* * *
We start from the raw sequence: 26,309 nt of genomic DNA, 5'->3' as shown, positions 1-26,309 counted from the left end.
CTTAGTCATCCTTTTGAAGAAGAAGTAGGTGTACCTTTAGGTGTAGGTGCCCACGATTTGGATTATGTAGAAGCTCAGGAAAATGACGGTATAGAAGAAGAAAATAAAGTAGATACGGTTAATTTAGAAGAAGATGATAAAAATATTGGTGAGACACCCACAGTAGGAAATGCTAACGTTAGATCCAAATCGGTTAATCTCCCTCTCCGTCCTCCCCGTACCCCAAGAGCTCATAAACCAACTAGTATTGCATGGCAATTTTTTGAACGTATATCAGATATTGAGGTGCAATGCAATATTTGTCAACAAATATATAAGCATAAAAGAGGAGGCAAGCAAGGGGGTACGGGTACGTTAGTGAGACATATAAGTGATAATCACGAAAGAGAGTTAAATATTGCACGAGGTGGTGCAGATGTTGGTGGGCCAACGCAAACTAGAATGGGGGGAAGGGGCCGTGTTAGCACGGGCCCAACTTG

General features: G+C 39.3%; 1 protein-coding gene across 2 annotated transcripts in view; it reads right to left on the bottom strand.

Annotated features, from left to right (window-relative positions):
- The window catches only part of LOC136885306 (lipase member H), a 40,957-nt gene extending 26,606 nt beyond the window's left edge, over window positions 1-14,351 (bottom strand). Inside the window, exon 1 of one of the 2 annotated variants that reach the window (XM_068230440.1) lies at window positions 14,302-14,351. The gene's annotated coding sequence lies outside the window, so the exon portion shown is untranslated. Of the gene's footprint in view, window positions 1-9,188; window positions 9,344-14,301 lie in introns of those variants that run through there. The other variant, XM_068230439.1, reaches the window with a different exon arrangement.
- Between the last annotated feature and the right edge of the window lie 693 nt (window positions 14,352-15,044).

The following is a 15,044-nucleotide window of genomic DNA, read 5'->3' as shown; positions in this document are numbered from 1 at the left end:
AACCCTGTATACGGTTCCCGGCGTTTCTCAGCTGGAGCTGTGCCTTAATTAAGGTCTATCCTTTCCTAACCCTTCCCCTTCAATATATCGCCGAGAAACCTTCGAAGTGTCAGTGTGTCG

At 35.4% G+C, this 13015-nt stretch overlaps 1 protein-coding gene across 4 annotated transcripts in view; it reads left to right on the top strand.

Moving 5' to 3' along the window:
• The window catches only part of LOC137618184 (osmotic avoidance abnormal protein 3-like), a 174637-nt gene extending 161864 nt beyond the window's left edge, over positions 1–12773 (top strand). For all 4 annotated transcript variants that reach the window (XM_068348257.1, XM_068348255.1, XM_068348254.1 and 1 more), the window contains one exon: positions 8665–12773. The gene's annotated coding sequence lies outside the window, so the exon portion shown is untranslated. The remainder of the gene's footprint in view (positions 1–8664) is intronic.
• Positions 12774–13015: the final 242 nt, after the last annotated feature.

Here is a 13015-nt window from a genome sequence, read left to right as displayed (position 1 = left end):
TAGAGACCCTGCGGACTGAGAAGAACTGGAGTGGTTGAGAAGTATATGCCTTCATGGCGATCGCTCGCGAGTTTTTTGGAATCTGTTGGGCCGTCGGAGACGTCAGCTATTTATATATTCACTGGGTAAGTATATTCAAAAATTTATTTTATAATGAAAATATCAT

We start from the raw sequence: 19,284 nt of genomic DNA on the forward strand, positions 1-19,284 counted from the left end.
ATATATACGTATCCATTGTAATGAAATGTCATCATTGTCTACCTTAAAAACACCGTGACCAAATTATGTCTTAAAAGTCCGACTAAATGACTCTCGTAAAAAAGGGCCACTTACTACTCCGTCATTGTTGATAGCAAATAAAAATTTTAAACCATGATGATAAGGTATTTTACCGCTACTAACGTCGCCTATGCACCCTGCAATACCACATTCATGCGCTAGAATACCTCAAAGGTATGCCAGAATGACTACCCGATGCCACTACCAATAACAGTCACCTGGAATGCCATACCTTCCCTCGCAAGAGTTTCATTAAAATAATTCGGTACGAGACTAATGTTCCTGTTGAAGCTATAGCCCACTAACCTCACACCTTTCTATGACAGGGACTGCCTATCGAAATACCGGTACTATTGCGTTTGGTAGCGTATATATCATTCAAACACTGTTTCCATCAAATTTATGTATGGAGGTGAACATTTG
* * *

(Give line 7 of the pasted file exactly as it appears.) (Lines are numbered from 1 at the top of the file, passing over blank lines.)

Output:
The following is a 15,044-nucleotide window of genomic DNA, read 5'->3' as shown; positions in this document are numbered from 1 at the left end: